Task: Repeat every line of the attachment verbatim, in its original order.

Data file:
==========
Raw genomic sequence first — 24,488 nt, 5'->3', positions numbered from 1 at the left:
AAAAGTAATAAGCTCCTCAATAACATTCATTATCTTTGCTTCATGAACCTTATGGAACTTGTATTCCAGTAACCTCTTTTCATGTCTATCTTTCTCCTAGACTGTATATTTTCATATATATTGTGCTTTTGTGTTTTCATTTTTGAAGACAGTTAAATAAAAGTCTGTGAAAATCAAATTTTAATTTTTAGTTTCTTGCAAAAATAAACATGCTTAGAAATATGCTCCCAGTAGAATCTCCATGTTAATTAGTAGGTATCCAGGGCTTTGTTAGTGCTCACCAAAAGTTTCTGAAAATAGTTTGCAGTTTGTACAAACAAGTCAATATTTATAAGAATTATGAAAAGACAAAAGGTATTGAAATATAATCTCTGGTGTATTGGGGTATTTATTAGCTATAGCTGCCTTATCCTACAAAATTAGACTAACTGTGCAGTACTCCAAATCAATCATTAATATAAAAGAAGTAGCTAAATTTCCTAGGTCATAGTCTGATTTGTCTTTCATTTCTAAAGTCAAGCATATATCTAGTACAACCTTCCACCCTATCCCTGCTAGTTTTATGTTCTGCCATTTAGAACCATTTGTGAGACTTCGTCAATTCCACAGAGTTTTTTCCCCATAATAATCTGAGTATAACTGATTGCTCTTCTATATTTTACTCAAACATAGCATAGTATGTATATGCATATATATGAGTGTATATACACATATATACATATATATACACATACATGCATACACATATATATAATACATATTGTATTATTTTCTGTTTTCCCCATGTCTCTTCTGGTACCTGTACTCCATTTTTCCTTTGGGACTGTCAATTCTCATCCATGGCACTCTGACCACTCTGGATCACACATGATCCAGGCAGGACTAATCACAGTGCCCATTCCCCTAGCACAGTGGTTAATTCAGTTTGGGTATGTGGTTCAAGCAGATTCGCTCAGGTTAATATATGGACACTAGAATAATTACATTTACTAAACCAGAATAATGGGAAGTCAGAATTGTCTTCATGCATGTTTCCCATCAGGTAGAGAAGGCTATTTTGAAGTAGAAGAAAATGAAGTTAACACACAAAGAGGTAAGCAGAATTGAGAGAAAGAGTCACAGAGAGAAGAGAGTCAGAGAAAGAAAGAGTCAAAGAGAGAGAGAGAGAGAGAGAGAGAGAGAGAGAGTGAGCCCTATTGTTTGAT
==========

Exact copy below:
Raw genomic sequence first — 24,488 nt, 5'->3', positions numbered from 1 at the left:
AAAAGTAATAAGCTCCTCAATAACATTCATTATCTTTGCTTCATGAACCTTATGGAACTTGTATTCCAGTAACCTCTTTTCATGTCTATCTTTCTCCTAGACTGTATATTTTCATATATATTGTGCTTTTGTGTTTTCATTTTTGAAGACAGTTAAATAAAAGTCTGTGAAAATCAAATTTTAATTTTTAGTTTCTTGCAAAAATAAACATGCTTAGAAATATGCTCCCAGTAGAATCTCCATGTTAATTAGTAGGTATCCAGGGCTTTGTTAGTGCTCACCAAAAGTTTCTGAAAATAGTTTGCAGTTTGTACAAACAAGTCAATATTTATAAGAATTATGAAAAGACAAAAGGTATTGAAATATAATCTCTGGTGTATTGGGGTATTTATTAGCTATAGCTGCCTTATCCTACAAAATTAGACTAACTGTGCAGTACTCCAAATCAATCATTAATATAAAAGAAGTAGCTAAATTTCCTAGGTCATAGTCTGATTTGTCTTTCATTTCTAAAGTCAAGCATATATCTAGTACAACCTTCCACCCTATCCCTGCTAGTTTTATGTTCTGCCATTTAGAACCATTTGTGAGACTTCGTCAATTCCACAGAGTTTTTTCCCCATAATAATCTGAGTATAACTGATTGCTCTTCTATATTTTACTCAAACATAGCATAGTATGTATATGCATATATATGAGTGTATATACACATATATACATATATATACACATACATGCATACACATATATATAATACATATTGTATTATTTTCTGTTTTCCCCATGTCTCTTCTGGTACCTGTACTCCATTTTTCCTTTGGGACTGTCAATTCTCATCCATGGCACTCTGACCACTCTGGATCACACATGATCCAGGCAGGACTAATCACAGTGCCCATTCCCCTAGCACAGTGGTTAATTCAGTTTGGGTATGTGGTTCAAGCAGATTCGCTCAGGTTAATATATGGACACTAGAATAATTACATTTACTAAACCAGAATAATGGGAAGTCAGAATTGTCTTCATGCATGTTTCCCATCAGGTAGAGAAGGCTATTTTGAAGTAGAAGAAAATGAAGTTAACACACAAAGAGGTAAGCAGAATTGAGAGAAAGAGTCACAGAGAGAAGAGAGTCAGAGAAAGAAAGAGTCAAAGAGAGAGAGAGAGAGAGAGAGAGAGAGAGAGAGTGAGCCCTATTGTTTGAT